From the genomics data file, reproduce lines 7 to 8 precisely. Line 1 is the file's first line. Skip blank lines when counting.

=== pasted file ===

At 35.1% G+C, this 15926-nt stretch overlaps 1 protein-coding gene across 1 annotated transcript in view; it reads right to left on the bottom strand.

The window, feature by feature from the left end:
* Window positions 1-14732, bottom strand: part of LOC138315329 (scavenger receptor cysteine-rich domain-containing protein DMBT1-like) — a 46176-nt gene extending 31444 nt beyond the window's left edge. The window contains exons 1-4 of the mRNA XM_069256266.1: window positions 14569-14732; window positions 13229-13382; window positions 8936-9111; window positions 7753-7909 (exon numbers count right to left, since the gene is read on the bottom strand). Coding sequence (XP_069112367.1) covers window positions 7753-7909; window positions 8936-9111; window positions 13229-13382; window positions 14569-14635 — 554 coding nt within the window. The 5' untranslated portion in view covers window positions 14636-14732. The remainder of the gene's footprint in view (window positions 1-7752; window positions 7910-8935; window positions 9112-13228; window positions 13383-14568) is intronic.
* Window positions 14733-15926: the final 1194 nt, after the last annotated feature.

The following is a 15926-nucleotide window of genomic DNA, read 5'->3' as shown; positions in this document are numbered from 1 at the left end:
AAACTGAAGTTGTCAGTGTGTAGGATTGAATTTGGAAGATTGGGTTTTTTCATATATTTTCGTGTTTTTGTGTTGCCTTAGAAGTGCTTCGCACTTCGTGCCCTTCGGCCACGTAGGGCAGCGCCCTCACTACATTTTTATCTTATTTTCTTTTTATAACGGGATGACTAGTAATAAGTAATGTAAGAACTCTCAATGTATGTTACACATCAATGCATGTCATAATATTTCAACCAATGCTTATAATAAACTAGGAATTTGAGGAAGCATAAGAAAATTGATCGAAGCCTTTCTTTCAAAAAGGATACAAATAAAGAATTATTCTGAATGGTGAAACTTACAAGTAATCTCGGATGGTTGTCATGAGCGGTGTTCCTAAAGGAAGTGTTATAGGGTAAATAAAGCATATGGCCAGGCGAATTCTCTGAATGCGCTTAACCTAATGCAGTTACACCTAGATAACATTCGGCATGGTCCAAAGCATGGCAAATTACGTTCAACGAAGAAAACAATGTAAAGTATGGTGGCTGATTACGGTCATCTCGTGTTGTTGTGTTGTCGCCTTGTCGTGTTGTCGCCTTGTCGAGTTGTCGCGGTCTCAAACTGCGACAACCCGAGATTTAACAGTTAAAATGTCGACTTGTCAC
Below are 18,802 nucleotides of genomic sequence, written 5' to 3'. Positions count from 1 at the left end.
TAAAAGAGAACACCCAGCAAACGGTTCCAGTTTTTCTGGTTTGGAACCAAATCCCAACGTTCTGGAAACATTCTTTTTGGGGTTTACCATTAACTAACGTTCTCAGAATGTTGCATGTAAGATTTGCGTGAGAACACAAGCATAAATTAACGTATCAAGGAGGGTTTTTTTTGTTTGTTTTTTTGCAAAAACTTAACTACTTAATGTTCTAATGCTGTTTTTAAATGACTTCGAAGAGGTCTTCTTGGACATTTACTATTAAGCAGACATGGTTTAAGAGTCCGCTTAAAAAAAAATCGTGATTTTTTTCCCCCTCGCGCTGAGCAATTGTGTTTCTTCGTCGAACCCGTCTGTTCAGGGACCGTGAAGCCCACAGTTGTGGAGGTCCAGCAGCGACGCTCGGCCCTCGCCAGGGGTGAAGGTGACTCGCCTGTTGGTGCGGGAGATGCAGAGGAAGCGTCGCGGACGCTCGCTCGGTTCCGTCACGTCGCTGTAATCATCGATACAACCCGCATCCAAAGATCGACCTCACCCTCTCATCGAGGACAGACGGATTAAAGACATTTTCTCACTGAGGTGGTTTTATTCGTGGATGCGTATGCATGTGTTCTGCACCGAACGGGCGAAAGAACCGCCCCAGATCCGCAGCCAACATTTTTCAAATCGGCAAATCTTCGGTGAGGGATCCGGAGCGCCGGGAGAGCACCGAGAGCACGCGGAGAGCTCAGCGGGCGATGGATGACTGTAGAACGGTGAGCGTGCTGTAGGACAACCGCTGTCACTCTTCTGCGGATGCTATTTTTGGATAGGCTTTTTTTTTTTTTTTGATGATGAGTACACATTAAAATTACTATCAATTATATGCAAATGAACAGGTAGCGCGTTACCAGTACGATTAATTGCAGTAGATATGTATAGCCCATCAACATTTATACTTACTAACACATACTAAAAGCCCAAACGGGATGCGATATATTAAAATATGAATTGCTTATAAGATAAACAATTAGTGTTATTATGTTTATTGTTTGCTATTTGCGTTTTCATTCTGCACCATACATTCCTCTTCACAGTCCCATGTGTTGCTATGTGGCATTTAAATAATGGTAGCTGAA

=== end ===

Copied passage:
Below are 18,802 nucleotides of genomic sequence, written 5' to 3'. Positions count from 1 at the left end.
TAAAAGAGAACACCCAGCAAACGGTTCCAGTTTTTCTGGTTTGGAACCAAATCCCAACGTTCTGGAAACATTCTTTTTGGGGTTTACCATTAACTAACGTTCTCAGAATGTTGCATGTAAGATTTGCGTGAGAACACAAGCATAAATTAACGTATCAAGGAGGGTTTTTTTTGTTTGTTTTTTTGCAAAAACTTAACTACTTAATGTTCTAATGCTGTTTTTAAATGACTTCGAAGAGGTCTTCTTGGACATTTACTATTAAGCAGACATGGTTTAAGAGTCCGCTTAAAAAAAAATCGTGATTTTTTTCCCCCTCGCGCTGAGCAATTGTGTTTCTTCGTCGAACCCGTCTGTTCAGGGACCGTGAAGCCCACAGTTGTGGAGGTCCAGCAGCGACGCTCGGCCCTCGCCAGGGGTGAAGGTGACTCGCCTGTTGGTGCGGGAGATGCAGAGGAAGCGTCGCGGACGCTCGCTCGGTTCCGTCACGTCGCTGTAATCATCGATACAACCCGCATCCAAAGATCGACCTCACCCTCTCATCGAGGACAGACGGATTAAAGACATTTTCTCACTGAGGTGGTTTTATTCGTGGATGCGTATGCATGTGTTCTGCACCGAACGGGCGAAAGAACCGCCCCAGATCCGCAGCCAACATTTTTCAAATCGGCAAATCTTCGGTGAGGGATCCGGAGCGCCGGGAGAGCACCGAGAGCACGCGGAGAGCTCAGCGGGCGATGGATGACTGTAGAACGGTGAGCGTGCTGTAGGACAACCGCTGTCACTCTTCTGCGGATGCTATTTTTGGATAGGCTTTTTTTTTTTTTTTGATGATGAGTACACATTAAAATTACTATCAATTATATGCAAATGAACAGGTAGCGCGTTACCAGTACGATTAATTGCAGTAGATATGTATAGCCCATCAACATTTATACTTACTAACACATACTAAAAGCCCAAACGGGATGCGATATATTAAAATATGAATTGCTTATAAGATAAACAATTAGTGTTATTATGTTTATTGTTTGCTATTTGCGTTTTCATTCTGCACCATACATTCCTCTTCACAGTCCCATGTGTTGCTATGTGGCATTTAAATAATGGTAGCTGAA